PPI claims rush crimps Lloyds’ cash return plans

Russ Mould
9 September 2019

“Lloyds is joining RBS and CYBG in admitting that it needs to set aside more money to cover a final rush of PPI compensation claims and – like CYBG – the provisions look set to hit the bank’s plans to return capital to shareholders,” says Russ Mould, AJ Bell Investment Director.

“Lloyds has stated that it will suspend its share buyback programme with some £600 million still to go, owing to the extra £1.2 billion to £1.8 billion in provisions to cover possible payments to customers in recompense for mis-sold PPI.

“Using the mid-point of the new claims provision of £1.5 billion, that takes Lloyds’ total bill for conduct and PPI claims in 2019 to £2.3 billion and the total since the very first charges in Q1 2011 to £27.3 billion – that compares to the £15.2 billion the bank earned in pre-tax profit between 2011 and 2018.

Source: Company accounts. 2019E based on H1 conduct claims plus company guidance for final PPI charge and consensus analysts' forecasts for profit before new PPI costs.

“The extra costs do knock the investment case for Lloyds, as they hit return on equity, hamper the bank’s plans to build up its capital buffers and therefore its ability to distribute spare cash once regulators are satisfied that it has sufficient financial ammunition to withstand any future crisis.

“Lloyds has today admitted that return on tangible equity for 2019 will not reach its 12% target and that the plan to boost its key regulatory capital ratio by 1.7 to 2.0 percentage points will also go astray in 2019.

Source: Company accounts

“A knock-on effect is this crimps Lloyds ability to distribute spare cash once regulators are satisfied that it has sufficient financial ammunition to withstand any future crisis.

“The UK is a mature, heavily-banked market with relatively limited growth prospects, tight regulation and fierce competition. As such, investors look be looking to the bank for income rather than growth for the bulk of their total shareholder return and Lloyds’ plans to supplement a chunky dividend with share buybacks fits the bill here.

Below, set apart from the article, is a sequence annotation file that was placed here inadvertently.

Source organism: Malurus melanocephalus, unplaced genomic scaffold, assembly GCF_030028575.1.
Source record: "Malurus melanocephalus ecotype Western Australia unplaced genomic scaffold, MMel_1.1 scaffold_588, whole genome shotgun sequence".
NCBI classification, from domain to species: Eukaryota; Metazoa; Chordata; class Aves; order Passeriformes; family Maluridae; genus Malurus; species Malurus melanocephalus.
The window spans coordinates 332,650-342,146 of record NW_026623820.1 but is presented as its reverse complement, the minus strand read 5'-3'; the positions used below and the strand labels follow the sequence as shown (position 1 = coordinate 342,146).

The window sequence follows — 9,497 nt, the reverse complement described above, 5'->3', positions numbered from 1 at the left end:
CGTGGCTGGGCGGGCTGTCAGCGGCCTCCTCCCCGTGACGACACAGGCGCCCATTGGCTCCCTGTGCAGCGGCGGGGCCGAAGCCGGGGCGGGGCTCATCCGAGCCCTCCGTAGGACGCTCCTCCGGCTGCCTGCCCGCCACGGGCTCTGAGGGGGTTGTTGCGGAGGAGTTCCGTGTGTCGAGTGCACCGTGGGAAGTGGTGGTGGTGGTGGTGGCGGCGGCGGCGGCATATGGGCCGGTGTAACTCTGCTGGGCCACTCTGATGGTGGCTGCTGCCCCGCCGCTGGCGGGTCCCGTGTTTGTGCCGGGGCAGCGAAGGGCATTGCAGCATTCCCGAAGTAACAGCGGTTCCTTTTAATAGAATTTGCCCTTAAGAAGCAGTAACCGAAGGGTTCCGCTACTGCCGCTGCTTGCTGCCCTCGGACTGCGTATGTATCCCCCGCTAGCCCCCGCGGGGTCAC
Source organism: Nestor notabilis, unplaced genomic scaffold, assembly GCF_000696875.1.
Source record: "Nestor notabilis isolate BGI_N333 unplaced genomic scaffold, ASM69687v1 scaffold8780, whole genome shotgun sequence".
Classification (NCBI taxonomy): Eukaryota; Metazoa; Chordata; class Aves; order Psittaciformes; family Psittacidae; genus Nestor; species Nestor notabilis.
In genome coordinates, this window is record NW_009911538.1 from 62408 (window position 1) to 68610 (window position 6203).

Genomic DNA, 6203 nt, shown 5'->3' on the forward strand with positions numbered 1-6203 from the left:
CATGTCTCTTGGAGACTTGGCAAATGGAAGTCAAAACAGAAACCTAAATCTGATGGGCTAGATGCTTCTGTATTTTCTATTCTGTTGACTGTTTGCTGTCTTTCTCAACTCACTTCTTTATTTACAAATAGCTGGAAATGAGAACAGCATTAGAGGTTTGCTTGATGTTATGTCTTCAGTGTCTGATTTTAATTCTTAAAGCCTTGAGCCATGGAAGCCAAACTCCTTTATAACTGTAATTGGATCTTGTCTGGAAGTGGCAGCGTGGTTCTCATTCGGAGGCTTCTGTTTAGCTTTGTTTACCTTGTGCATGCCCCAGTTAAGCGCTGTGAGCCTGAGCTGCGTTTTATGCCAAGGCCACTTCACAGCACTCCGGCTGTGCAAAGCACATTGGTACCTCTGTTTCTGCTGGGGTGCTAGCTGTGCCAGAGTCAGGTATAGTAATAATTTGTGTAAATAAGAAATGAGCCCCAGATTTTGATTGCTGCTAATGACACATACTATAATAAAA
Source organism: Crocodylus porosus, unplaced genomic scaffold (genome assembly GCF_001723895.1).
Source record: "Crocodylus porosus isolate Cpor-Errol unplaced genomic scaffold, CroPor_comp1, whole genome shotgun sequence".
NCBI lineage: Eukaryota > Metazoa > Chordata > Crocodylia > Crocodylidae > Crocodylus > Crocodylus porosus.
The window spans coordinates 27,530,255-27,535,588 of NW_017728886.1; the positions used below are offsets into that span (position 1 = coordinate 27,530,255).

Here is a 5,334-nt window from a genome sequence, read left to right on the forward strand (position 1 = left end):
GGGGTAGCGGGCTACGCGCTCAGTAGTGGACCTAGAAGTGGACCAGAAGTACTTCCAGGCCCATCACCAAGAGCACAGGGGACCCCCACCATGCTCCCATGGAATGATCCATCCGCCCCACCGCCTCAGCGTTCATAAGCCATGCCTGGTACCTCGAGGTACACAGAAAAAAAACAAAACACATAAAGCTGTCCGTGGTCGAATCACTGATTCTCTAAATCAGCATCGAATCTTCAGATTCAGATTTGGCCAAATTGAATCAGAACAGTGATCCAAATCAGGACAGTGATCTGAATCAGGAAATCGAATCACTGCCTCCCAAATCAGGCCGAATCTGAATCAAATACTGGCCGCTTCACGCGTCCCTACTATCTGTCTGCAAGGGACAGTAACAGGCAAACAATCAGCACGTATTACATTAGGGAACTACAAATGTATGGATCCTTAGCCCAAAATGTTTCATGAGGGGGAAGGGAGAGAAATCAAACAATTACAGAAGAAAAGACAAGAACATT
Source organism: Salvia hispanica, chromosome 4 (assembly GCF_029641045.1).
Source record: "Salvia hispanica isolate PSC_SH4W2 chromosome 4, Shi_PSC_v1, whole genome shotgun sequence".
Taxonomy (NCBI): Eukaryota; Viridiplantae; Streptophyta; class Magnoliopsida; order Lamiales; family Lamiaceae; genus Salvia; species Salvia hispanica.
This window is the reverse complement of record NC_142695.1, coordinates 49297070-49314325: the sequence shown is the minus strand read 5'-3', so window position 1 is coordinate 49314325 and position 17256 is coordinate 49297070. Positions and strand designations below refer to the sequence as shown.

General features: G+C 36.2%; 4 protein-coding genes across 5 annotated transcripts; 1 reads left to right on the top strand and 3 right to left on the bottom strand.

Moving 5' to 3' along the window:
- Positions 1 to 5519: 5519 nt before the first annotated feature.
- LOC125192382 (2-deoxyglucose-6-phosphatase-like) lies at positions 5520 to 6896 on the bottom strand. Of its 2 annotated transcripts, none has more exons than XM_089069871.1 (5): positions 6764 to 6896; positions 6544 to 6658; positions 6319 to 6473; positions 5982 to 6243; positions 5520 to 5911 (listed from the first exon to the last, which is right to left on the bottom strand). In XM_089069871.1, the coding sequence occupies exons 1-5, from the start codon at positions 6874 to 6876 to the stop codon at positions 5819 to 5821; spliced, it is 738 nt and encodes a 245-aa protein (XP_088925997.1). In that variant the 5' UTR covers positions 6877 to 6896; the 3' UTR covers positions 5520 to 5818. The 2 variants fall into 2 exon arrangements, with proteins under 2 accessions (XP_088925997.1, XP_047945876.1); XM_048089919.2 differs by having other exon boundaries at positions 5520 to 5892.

“Consensus analysts’ forecasts for a dividend of 3.42p a share in 2019, up from 3.21p last year, equates to a 7% dividend yield. The completion of the share buyback scheme would have returned another 3%-plus of the company’s market cap in cash, making for a total cash return equivalent to 10% of the market value in one year and 50% over just five – enough to keep most income-focused investors interested.

Source: Company accounts, Sharecast, consensus analysts’ forecasts, management guidance for share buybacks.

“The good news is that this should at least see Lloyds through PPI and that no further hits can come from it. In addition, the shares have already performed poorly, thanks to fears over not just PPI, but the soggy state of the UK economy and pressure on loan margins from falling interest rates and competition in the mortgage market.

“Analysts will have to tweak their forecasts for earnings and book value per share after today’s announcement but before any downgrades Lloyds was trading on barely one times tangible net asset value per share and on a price/earnings ratio (6.5 times) that was lower than its dividend yield (7.0%).

“When the yield is higher than the PE that can be the stock market’s polite way of saying it thinks the forecasts are too optimistic – and so it may be proving today – but Lloyds’ shares are falling by an awful lot less than CYBG’s did last week, to suggest the lowly valuation and the poor share price performance did mean that investors were already braced for bad news.” 









Dividend yield

Dividend cover


10.4 x

1.02 x


1.41 x


6.5 x

0.93 x


2.22 x

Royal Bank of Scotland

6.8 x

0.66 x


2.16 x

Standard Chartered

10.8 x

0.67 x


2.89 x


6.5 x

0.51 x


2.89 x

Source: Sharecast, consensus analysts' forecasts, company accounts. Price/earnings and yield based on 2019 consensus. Price/book based on last published book value per share figure

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